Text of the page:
Texas: The Rangers collected the most hits (1,556), the highest average (.276) and the fifth-best OPS (.757) in the AL over the course of the regular season. Nelson Cruz (.375, 5 HRs, 8 RBIs) has been their sparkplug in the postseason. Josh Hamilton has a weak playoff average (.237) that belies his strong play.
San Francisco: As a team, the Giants were pretty average in the regular season (.321 OBP, .257 BA; both right around the league mean). Both stats have actually been lower (.296
OBP, .231 BA) in the playoffs. Only Cody Ross (.324 BA, .395 OBP, 1.189 OPS) has done much with the bat in the playoffs.
Advantage: Rangers, by a Texas mile.
Texas: Cliff Lee is one of the best postseason pitchers ever to take the mound. Through three playoff starts this year, he’s posted a 0.75 ERA, 34 Ks, 1 BB and a 0.58 WHIP. He’s backed by Colby Lewis (1.45 ERA, 1.18 WHIP, 18 Ks, 11 BBs this year) and C.J. Wilson (3.93 ERA, 1.20 WHIP, 13 Ks, 8 BBs). Neftali Feliz and Darren O’Day are the backbone of the bullpen.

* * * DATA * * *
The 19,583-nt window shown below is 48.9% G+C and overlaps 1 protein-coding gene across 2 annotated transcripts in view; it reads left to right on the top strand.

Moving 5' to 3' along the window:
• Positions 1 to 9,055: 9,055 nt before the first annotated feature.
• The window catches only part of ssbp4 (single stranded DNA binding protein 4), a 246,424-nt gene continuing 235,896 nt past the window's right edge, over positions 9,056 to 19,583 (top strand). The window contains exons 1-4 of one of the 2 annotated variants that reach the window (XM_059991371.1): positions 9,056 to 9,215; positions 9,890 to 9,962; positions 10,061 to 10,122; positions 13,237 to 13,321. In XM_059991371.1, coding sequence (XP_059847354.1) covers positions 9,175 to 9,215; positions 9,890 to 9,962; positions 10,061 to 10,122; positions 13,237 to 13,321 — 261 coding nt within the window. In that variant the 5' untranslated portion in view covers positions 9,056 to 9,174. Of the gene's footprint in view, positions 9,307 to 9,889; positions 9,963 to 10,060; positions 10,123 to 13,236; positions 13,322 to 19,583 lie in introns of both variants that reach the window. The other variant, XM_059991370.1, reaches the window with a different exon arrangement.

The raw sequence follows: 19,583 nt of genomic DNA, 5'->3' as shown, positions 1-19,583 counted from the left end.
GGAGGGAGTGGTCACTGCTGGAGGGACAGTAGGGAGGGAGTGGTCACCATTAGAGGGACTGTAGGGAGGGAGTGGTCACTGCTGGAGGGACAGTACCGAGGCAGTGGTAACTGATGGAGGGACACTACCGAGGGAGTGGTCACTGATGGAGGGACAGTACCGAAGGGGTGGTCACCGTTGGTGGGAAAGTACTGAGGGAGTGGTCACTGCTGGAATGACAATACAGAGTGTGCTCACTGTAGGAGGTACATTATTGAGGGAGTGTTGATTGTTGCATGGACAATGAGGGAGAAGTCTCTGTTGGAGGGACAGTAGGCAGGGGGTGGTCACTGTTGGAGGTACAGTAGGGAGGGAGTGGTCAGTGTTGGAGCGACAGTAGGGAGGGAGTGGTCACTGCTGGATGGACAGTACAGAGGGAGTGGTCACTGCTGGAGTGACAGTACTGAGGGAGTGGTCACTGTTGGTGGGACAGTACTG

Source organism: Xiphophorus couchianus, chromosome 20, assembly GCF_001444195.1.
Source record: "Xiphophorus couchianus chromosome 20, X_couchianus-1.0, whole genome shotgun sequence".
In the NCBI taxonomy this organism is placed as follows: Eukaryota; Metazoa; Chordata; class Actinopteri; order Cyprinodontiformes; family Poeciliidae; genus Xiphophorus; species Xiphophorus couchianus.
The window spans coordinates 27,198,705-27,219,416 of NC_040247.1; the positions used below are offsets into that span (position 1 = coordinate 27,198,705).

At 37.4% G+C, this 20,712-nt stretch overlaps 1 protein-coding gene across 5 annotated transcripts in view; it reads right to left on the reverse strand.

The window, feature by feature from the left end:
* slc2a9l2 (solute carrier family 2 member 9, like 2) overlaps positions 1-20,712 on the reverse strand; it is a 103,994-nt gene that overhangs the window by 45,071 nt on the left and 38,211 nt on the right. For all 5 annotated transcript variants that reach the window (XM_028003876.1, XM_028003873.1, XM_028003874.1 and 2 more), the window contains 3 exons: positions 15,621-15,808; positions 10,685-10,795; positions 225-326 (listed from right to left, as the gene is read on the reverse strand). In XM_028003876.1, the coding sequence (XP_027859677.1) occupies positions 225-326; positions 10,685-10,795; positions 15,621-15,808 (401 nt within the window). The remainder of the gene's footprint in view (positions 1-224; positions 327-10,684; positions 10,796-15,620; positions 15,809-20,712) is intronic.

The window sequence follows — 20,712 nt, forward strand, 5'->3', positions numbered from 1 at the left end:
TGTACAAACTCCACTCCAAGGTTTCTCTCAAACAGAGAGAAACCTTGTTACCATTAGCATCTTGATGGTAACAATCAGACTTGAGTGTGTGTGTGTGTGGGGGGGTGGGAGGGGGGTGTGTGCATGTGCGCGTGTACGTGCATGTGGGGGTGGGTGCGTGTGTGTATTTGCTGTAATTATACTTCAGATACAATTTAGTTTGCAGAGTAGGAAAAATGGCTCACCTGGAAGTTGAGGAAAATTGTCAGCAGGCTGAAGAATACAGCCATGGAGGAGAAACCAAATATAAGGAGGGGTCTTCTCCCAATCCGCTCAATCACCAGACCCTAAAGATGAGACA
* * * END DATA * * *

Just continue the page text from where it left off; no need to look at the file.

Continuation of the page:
San Francisco: As good as the Rangers’ pitching is, the Giants’ might be better.
S.F. has a 2.47 ERA through 10 postseason games this year. Matt Cain hasn’t given up an earned run in 13.2 innings, and Tim Lincecum (1.93 ERA, 0.81 WHIP in 4 games) is amazing.
Advantage: Can’t pick a winner here.
Texas: The Rangers have only reached the postseason four times (2010, 1999, 1998 and 1996), and won their first series just a few weeks ago. It’s hard not to root for another ginger ale-spraying celebration for Hamilton, who’s made himself one of the sports world’s great redemption stories.
San Francisco: The Rangers have made the playoffs five times since 1997, but haven’t taken a World Series title since 1954. That makes them 0-for-the West Coast.
The pick: Texas in six games.